In Too Big To Fall: America's Failing Infrastructure And The Way Forward (New York: Foster, 2010), author Barry LePatner chronicles the problems that led to the I-35W catastrophe — poor bridge design,shoddy maintenance, ignored expert repair recommendations, and misallocated funding — and digs through the National Transportation Safety Board’s report on the tragedy, which failed to present the full story.
From there LePatner evaluates what the I-35W Bridge collapse means for the country as a whole — outlining the possibility of a nationwide infrastructure breakdown.
He exposes government failure on a national as well as state level, explains why we must maintain an effective infrastructure system — including how it plays a central role in supporting both our nation’s economic strength and our national security — and rounds out the book by providing his own well-researched solutions.Too Big to Fall presents an eye-opening critique of a bureaucratic system that has allowed political best interests to trump those of the American people. It contains special comments by James Oberstar, the outgoing Chairman of the U.S. House Committee on Transportation & Infrastructure.
Cities are the engines of the economic growth and the foundation of our prosperity. But what will become of them as our world gets hotter?
In Climatopolis: How Our Cities Will Thrive In The Hotter Future (New York: Basic, 2010), Matthew Kahn, one of the world's foremost experts on the economics of the environment and of cities, argues that our future lies in our ability to adapt. Cities and regions will slowly transform as we change our behaviors and our surroundings in response to the changing climate. Kahn - professor at the UCLA Institute of the Environment and Sustainability, the UCLA School of Public Affairs' Department of Public Policy, and a research associate at the National Bureau of Economic Research - shows us how this will happen.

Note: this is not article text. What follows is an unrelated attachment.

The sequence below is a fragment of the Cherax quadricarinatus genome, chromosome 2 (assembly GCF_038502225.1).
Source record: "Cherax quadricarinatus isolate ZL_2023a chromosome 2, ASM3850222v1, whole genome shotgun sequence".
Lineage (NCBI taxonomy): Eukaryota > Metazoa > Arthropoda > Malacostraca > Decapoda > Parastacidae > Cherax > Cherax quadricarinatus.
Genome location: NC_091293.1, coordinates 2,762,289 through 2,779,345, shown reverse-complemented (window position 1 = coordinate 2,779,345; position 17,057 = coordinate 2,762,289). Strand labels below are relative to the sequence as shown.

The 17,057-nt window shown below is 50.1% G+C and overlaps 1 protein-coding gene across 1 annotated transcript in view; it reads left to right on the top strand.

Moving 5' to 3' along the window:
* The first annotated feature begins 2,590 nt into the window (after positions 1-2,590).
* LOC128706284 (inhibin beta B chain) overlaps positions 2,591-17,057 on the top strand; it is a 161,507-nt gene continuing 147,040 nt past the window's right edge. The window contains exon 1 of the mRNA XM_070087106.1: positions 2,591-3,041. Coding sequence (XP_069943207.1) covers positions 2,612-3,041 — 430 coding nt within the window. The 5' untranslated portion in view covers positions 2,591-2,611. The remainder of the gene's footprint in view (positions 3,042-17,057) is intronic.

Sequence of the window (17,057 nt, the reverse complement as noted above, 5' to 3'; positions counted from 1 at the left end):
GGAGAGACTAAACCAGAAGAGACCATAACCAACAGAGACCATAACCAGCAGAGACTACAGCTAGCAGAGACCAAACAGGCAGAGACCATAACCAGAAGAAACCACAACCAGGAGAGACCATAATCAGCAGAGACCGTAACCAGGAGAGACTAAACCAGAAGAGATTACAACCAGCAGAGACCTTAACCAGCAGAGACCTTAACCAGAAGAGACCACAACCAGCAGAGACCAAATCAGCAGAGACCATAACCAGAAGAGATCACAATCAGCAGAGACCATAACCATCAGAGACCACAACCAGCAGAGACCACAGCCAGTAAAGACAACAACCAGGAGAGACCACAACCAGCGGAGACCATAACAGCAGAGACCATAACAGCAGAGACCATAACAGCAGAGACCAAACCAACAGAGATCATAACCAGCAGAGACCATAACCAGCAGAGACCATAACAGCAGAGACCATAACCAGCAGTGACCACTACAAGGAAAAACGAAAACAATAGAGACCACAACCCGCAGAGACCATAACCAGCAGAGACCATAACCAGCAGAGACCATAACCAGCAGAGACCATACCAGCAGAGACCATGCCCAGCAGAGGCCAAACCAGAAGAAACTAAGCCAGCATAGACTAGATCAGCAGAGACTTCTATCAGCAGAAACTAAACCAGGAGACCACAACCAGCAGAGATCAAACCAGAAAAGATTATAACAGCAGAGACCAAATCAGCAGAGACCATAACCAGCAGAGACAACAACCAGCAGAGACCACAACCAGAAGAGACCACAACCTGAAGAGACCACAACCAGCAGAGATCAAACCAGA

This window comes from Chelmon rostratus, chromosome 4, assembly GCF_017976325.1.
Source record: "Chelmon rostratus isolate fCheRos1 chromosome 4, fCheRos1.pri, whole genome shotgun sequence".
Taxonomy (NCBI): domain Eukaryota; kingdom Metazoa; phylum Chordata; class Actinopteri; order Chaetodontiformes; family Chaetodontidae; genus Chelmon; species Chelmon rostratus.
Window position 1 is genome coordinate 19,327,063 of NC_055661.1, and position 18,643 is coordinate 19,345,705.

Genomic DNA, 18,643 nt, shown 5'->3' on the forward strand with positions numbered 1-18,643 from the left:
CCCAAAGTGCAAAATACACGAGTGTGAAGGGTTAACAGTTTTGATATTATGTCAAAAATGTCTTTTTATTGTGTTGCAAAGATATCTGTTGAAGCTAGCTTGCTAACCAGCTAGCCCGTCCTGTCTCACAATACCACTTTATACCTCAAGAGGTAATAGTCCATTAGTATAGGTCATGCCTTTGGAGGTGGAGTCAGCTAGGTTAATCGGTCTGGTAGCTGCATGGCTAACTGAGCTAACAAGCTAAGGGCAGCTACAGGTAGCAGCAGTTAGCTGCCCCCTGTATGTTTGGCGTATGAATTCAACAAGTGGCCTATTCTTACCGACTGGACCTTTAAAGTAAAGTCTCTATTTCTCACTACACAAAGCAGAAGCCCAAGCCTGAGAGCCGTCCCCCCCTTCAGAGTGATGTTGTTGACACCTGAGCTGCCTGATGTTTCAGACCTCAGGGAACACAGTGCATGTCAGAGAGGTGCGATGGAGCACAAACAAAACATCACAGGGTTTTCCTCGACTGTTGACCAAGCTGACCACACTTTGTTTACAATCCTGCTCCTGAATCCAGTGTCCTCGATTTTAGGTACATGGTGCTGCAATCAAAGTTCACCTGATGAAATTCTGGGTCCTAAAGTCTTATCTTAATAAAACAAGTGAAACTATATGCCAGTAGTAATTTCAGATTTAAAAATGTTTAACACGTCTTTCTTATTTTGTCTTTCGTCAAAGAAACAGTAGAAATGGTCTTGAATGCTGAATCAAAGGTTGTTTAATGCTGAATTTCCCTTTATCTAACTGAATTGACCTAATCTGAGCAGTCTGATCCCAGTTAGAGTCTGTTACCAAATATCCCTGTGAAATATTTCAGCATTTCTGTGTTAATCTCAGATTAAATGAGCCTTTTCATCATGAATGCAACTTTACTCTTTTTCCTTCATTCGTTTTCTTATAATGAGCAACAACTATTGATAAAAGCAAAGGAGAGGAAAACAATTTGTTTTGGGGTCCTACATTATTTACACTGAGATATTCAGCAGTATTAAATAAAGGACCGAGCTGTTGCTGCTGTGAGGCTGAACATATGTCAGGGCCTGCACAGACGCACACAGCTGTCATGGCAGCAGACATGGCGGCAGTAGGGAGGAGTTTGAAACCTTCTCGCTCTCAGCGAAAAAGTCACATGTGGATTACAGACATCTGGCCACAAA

The author is optimistic about the quality of our lives in the cities of the future, despite a high chance of less hospitable climate conditions than we face today. At the heart of his conviction in a bright future is our individual freedom of choice. This personal freedom will reveal pathways that will greatly help urbanites cope with climate change.
Taking the reader on a tour of the world's cities - from New York to Los Angeles, Beijing to Mumbai - Kahn's clear-eyed, engaging, and optomistic messages presents a positive yet realistic picture of what our urban future will look like.
An entire chapter is devoted to Los Angeles, including sub-sections titled "Los Angeles Has A Subway?" and "Could Public Transit Become Hip In Los Angeles?"
We hardly ever question their meanings or origins—yet these well-known names are almost always linked with fascinating stories of bygone times.
In Why Do Shepherds Need A Bush?: London's Underground History Of Tube Station Names (Stroud, Eng.: History Press, 2010), author David Hilliam not only uncovers the little-known history behind the station stops below ground, but also explores the eccentric etymology of some of London's landmarks, offering trivia boxes that will surely amuse.
Until the mid-19th century, London was almost unbelievably rural, with names belonging to a countryside we could never recognize or imagine today.
Who in the 21st century, thinks of a real flesh-and-blood shepherd lolling back on a specially-trimmed hawthorn bush, when traveling through Shepherd's Bush underground station?
And who, traveling through Totteridge and Whetstone on the Northern Line, imagines medieval soldiers sharpening their swords and daggers at the aptly named Whetstone just before engaging in the appallingly bloody battle of Barnet?
This entertaining book will ensure that readers never view their normal Tube journey the same way again.